Enthusiastic Consent: Sexy & Necessary

According to RAINN’s website, 1 in 6 American women have been the victim of an attempted or completed rape. There is a sexual assault every 2 minutes in the US alone. When Yale frat boys enthusiastically chant “No means yes, yes means anal,” it’s no surprise that a recent UK study found that nearly 1/3 of students are not learning about consent in sex ed. (Imagine what that says about students in the US, where any sex education beyond abstinence is practically nonexistent.)

Consent is…

Sexual consent is when all persons involved in any sexual activity have voluntarily agreed to that activity. A consenting person is free of mind-altering substances, as well as manipulation or force from others. They have a full understanding of the situation and are old enough to legally agree to it. Consent can have limitations. A person may consent to oral sex but not intercourse, spanking but not if it leaves bruises. Consent can also be revoked at any time. Even if someone previously agreed to intercourse, but changes their mind mid-act. Even if you have been with your partner for years and have had sex hundreds of times.

There are two types of consent: verbal & nonverbal. Verbal consent is very explicit, using one’s words in order to remove doubt or confusion about the situation. In the most basic sense, this is telling someone else “I want to have sex with you.” However, even though communicating verbally is much more efficient, many of us rely on nonverbal cues during sexual activity. If you want to have sex with your partner, you may moan and unbutton their pants in order to make your intentions clear. But this can be a tricky situation, especially for new couples.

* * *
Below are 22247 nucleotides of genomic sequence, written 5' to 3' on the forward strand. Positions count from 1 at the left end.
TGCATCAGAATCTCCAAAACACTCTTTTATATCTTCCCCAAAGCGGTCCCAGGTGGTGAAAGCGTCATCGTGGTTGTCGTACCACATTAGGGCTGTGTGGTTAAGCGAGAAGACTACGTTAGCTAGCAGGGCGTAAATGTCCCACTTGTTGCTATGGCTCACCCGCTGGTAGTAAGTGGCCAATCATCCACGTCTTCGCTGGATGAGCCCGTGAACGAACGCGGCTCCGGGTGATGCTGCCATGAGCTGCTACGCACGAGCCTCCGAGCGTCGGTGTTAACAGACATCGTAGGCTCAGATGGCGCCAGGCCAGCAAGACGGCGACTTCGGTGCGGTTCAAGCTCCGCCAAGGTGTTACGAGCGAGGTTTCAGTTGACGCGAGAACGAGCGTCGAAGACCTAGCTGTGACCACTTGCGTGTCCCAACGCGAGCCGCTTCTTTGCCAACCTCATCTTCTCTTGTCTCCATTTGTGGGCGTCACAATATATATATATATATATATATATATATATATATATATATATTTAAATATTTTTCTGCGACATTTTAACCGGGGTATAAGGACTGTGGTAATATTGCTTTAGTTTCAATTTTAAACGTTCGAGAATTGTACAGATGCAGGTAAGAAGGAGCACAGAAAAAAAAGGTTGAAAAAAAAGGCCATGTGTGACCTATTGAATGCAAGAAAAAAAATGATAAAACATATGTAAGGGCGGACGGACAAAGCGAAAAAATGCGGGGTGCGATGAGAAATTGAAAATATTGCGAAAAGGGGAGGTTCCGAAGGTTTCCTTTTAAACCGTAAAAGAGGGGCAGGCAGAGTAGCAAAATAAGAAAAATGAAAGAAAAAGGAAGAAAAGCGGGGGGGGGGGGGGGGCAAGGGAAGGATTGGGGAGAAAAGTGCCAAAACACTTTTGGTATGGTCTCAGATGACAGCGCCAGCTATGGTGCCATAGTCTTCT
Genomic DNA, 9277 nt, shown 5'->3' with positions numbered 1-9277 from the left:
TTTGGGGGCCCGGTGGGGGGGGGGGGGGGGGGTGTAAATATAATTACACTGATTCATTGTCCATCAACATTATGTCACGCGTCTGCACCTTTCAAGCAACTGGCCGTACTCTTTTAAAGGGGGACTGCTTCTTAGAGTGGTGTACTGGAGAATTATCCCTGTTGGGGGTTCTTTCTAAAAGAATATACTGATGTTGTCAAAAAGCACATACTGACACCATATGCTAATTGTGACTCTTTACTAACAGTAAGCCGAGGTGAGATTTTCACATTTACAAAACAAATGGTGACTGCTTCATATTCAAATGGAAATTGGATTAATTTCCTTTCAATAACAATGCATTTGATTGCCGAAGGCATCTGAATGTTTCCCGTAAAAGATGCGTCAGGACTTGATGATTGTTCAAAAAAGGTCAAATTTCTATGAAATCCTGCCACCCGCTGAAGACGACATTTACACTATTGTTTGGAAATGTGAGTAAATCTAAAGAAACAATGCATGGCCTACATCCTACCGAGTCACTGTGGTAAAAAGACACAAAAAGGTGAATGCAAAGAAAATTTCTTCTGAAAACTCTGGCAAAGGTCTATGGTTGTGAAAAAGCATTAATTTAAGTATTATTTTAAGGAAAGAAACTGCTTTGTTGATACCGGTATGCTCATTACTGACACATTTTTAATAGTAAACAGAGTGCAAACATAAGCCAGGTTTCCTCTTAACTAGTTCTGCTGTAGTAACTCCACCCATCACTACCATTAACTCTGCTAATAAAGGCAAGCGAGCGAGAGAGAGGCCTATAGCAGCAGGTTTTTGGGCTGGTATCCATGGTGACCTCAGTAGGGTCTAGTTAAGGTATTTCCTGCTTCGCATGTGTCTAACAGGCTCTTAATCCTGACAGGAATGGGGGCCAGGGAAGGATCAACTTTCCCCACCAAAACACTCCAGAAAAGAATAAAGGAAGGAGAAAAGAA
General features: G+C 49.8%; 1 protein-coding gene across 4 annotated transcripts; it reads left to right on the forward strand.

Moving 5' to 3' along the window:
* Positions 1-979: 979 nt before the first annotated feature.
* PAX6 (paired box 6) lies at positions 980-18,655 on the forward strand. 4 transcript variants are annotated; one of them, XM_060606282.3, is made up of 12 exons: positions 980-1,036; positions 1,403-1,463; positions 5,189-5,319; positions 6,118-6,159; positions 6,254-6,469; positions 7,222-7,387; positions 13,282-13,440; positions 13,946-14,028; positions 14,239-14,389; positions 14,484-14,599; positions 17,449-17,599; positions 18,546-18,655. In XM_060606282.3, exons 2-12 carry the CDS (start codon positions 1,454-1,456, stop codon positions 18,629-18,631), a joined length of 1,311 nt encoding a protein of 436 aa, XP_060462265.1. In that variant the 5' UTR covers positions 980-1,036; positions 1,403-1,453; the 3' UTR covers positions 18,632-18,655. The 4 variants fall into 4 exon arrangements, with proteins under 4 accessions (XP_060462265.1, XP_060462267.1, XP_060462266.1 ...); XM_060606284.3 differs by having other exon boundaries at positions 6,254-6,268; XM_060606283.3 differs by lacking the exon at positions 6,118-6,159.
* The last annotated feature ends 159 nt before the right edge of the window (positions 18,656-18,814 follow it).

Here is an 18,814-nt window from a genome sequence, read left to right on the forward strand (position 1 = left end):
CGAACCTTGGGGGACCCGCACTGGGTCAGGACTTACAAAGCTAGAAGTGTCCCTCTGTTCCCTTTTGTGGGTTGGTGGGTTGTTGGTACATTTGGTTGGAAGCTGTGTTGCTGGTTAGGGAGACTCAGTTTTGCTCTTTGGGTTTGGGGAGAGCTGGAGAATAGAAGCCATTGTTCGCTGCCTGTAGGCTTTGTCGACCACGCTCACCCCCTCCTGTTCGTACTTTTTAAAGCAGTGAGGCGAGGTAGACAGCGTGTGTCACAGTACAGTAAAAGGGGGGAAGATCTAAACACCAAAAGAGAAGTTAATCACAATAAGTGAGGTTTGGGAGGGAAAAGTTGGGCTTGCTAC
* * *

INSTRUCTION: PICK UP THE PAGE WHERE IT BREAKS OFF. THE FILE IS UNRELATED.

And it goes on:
Consent is not…

Consent is not based off of assumptions. While writing this, I was reminded of an email forward from when I was a teenager that described what different kisses mean. According to the wisdom of the internet, a kiss on the stomach meant “I’m ready.” I don’t know about you, but kissing a guy’s stomach came long before I was ready to have sex! My point is that different people interpret actions in different ways. If you gauge your partner’s desire for one action (sex) by their enthusiasm for another action (undoing their pants), you make the mistake of assuming. In this example, your partner may be expecting petting, oral sex, or even just some pants-less time together.

Consent is not the absence of “no” or “stop.” An argument during the Steubenville rape case was that the victim never said no — even though she was intoxicated to the point that even her attackers described her as “like a dead body.” Anyone in their right mind can see that this is absurd. But people also refrain from saying “no” for plenty of reasons beyond being physically incapacitated. Peer pressure and a fear of rejection are just a couple of big influences, especially for young individuals. “Maybe” or “I guess so” also don’t count. If the person you are with seems to have some reservations about sexual activity, stop and have a more in-depth discussion about it. 

Despite what some believe, consent does not ruin the mood. It shows your partner that you are concerned for their comfort & pleasure. And what’s better than knowing that the person you are with truly wants to be with you?

My Challenge to You

The sad truth is, even if we know all of this and we aim for explicit consent, we get lazy sometimes — especially in long-term relationships. Therefore, my challenge is that you make an honest effort to give & get consent. I’m not saying that you have to explicitly ask for consent every time you kiss or touch your partner. You can discuss consent beforehand. The next time things are getting a little steamy, you can whisper in their ear what you’d like to do, or ask if they’d like for you to get a condom. If you’re shy, showing your consent nonverbally is still better than nothing — but take it beyond just “not saying no.” Remember: consent is an enthusiastic yes!